Disclaimer: I auditioned for this production, and was not cast. It is my opinion that only a jackass would allow rejection, a natural process of auditioning, to taint their review.

Trigger warnings: mentioned sexual abuse, mentioned sex work (which is real work)

(Watertown, MA) There is a lot of ambiguity in Aguirre-Sacasa’s King of Shadows. He doesn’t communicate a clear message to his audience.  Specifically, he doesn’t clarify what it is he’s trying to say. At no fault of Flat Earth, Hisamoto or the cast, Aguirre-Sacasa implies in only uncertain terms that teen homelessness is bad, rich grad students with savior complexes are ineffective, and fairytales are fun. The details are a mishmash of complications. Flat Earth does a good job with the script, but Aguirre-Sacasa isn’t doing them any favors. Continue reading

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Mar 26

“Not Medea”: Scorned Woman Gets Her Say

Photo by Jake Scaltreto. Who is their right mind double-crosses a half goddess, dark sorceress capable of patricide on a whim? That idiot, Jason.

Presented by Flat Earth Theatre
Written by Allison Gregory
Directed by Elizabeth Yvette Ramirez

March 15 – 30, 2019
The Mosesian Center for the Arts
321 Arsenal Street
Watertown, MA
Flat Earth Theatre on Facebook

Critique by Gillian Daniels

(Watertown, MA)  The myth of Medea is a story of betrayal and fury, where Jason of the Argonauts takes a sorceress wife for material gain and is deeply surprised when she takes her vengeance out on him and their children. Here, the myth of a child-killing witch fits roughly over a more contemporary story of an overworked nurse in pediatric oncology as she takes a night for herself to recount a bitter divorce with humor and then with searing rage. In mainstream culture, the Classical myth of Medea has become known as the story of a mother so cartoonishly evil, it’s difficult to feel the full impact of the horror her narrative contains without exploring each bloody layer. Luckily, the audience of Not Medea has been blessed with both the intimacy of a stripped-down theater experience and the raw passion of actress Juliet Bowler as the titular-woman-who-is-not-Medea-though-she-also-plays-Medea.

Not Medea appears to be a combination of genres, a one-woman show fused with a Classical play, complete with Chorus (Cassandra Meyer). There’s a late reveal that further opens the story into discomfort and parental Hell, but the melodrama keeps the bones of a Greek tragedy by centering a character’s terrible trauma and the wisdom she gains from it. Bowler as the Woman and director Elizabeth Yvette Ramirez make remarkable choices in humanizing a character who’s not a clear-cut heroine.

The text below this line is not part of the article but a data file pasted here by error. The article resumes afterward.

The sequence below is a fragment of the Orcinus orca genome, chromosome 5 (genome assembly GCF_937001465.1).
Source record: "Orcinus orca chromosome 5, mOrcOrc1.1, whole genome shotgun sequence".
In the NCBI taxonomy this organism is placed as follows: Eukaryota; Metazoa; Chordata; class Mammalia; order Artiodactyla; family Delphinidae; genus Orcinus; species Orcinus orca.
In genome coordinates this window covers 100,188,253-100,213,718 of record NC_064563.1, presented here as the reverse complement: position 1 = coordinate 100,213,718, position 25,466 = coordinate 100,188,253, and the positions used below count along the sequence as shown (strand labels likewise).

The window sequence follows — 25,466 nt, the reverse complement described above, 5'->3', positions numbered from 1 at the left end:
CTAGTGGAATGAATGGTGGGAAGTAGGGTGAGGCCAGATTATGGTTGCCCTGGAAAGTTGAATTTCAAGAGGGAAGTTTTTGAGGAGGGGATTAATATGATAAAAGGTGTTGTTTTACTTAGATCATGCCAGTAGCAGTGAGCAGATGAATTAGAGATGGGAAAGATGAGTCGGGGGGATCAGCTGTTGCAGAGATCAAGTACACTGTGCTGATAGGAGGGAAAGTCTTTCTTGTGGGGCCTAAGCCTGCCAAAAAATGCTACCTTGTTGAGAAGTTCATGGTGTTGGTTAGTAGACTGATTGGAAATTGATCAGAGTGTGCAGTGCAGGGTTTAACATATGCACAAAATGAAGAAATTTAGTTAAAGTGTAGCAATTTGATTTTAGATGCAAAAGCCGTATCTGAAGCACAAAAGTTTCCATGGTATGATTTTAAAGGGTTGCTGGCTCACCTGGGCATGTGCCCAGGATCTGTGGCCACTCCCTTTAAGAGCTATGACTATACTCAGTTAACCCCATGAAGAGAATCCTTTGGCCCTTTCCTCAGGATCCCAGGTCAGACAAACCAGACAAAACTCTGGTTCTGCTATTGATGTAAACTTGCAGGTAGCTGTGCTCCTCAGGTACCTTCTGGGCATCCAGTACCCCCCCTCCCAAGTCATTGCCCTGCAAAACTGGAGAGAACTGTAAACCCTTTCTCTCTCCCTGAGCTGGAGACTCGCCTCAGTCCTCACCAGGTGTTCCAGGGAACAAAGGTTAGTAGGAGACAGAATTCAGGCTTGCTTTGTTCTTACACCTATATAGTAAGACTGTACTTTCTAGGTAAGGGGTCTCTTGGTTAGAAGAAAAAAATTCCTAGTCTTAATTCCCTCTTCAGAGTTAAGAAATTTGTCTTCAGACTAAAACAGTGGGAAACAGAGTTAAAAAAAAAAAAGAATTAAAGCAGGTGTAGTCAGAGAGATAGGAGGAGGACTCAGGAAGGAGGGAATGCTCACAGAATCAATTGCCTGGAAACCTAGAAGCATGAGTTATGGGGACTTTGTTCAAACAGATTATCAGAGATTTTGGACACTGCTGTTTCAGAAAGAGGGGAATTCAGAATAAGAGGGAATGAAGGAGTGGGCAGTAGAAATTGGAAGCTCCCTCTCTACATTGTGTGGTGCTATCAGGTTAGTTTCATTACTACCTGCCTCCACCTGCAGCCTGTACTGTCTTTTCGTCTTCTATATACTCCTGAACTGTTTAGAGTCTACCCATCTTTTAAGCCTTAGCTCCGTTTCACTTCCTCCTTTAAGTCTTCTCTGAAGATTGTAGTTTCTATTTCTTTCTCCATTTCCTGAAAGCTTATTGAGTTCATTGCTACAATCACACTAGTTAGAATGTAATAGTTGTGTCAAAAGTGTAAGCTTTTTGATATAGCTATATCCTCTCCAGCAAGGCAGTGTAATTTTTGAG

Bowler, as always, brings grit to her role, and, here, sympathy. She plays Medea and the Woman with the same tumult of anger, lust, and hurt, even if their actions aren’t quite identical. We get the sense of this stressed, tough as nails nurse seeing this play and hating how much she sees herself in it. Certainly, as an audience, we are asked to judge each character presented in the show, like Gene Dante as the heroic Jason with a selfish surfer dude’s dimwitted edge, but we are never made to regard them with the inhumanity and scorn that so many versions of Medea heap on these characters.

I like how brave the play is in addressing the fallibility of mothers. It’s something I’ve been delighted to see in few other shows where women who have children are not portrayed as goddesses or people always able to see the best in their kids, but fallible individuals with their own sources of pain. Yes, facing the imperfection of mothers can be a tough sit, but the way this show explores all the troubles and regrets of motherhood is deeply refreshing.

Even the Chorus seems to have some internal struggles regarding her relationship to the story. Meyer repeatedly nears the end of the stage with fear, unable to leave. She also, memorably, seems furious with the Woman for addressing the audience directly–obviously the Chorus’s job, and a delicious meta moment in the narrative.

Not everything works for me. Playwright Allison Gregory’s makes some distracting choices. The sections of the play that more strictly adhere to the source material often become repetitive, jarring with the contemporary ebb and flow of Not Medea’s other, less Classical scenes. I think there are story elements in the show that would have packed a firmer punch with some careful editing. Also, I found Gregory’s choice in names for the Woman’s offspring just a little too on-the-nose.